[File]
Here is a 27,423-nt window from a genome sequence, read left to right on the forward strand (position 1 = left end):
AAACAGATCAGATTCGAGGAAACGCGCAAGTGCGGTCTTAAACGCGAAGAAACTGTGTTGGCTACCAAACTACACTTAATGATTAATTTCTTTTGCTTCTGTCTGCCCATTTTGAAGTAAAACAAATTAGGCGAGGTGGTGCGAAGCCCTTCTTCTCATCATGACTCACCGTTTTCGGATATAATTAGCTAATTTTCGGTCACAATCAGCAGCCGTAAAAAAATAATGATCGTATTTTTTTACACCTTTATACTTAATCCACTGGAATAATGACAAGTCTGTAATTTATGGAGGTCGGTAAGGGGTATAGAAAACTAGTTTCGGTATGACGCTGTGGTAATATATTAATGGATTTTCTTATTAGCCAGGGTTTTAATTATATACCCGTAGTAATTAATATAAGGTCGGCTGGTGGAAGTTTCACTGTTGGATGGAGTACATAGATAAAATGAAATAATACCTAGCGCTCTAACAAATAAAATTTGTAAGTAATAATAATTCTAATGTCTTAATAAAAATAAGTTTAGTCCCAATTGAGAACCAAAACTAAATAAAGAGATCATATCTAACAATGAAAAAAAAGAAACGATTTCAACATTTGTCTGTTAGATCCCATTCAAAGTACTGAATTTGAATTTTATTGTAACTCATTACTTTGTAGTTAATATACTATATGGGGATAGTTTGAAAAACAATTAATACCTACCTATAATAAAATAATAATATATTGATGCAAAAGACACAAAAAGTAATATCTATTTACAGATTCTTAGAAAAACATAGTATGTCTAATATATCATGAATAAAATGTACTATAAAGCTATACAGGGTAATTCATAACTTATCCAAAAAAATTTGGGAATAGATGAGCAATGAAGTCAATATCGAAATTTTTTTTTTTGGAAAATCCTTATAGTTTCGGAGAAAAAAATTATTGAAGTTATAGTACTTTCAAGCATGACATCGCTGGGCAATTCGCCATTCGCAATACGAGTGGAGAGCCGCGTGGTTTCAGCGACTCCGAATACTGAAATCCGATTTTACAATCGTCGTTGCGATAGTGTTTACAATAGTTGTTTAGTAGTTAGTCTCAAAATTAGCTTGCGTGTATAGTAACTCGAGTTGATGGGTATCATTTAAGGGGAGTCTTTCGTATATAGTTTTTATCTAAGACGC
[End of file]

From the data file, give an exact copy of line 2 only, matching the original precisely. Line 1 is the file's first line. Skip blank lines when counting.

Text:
AAACAGATCAGATTCGAGGAAACGCGCAAGTGCGGTCTTAAACGCGAAGAAACTGTGTTGGCTACCAAACTACACTTAATGATTAATTTCTTTTGCTTCTGTCTGCCCATTTTGAAGTAAAACAAATTAGGCGAGGTGGTGCGAAGCCCTTCTTCTCATCATGACTCACCGTTTTCGGATATAATTAGCTAATTTTCGGTCACAATCAGCAGCCGTAAAAAAATAATGATCGTATTTTTTTACACCTTTATACTTAATCCACTGGAATAATGACAAGTCTGTAATTTATGGAGGTCGGTAAGGGGTATAGAAAACTAGTTTCGGTATGACGCTGTGGTAATATATTAATGGATTTTCTTATTAGCCAGGGTTTTAATTATATACCCGTAGTAATTAATATAAGGTCGGCTGGTGGAAGTTTCACTGTTGGATGGAGTACATAGATAAAATGAAATAATACCTAGCGCTCTAACAAATAAAATTTGTAAGTAATAATAATTCTAATGTCTTAATAAAAATAAGTTTAGTCCCAATTGAGAACCAAAACTAAATAAAGAGATCATATCTAACAATGAAAAAAAAGAAACGATTTCAACATTTGTCTGTTAGATCCCATTCAAAGTACTGAATTTGAATTTTATTGTAACTCATTACTTTGTAGTTAATATACTATATGGGGATAGTTTGAAAAACAATTAATACCTACCTATAATAAAATAATAATATATTGATGCAAAAGACACAAAAAGTAATATCTATTTACAGATTCTTAGAAAAACATAGTATGTCTAATATATCATGAATAAAATGTACTATAAAGCTATACAGGGTAATTCATAACTTATCCAAAAAAATTTGGGAATAGATGAGCAATGAAGTCAATATCGAAATTTTTTTTTTTGGAAAATCCTTATAGTTTCGGAGAAAAAAATTATTGAAGTTATAGTACTTTCAAGCATGACATCGCTGGGCAATTCGCCATTCGCAATACGAGTGGAGAGCCGCGTGGTTTCAGCGACTCCGAATACTGAAATCCGATTTTACAATCGTCGTTGCGATAGTGTTTACAATAGTTGTTTAGTAGTTAGTCTCAAAATTAGCTTGCGTGTATAGTAACTCGAGTTGATGGGTATCATTTAAGGGGAGTCTTTCGTATATAGTTTTTATCTAAGACGC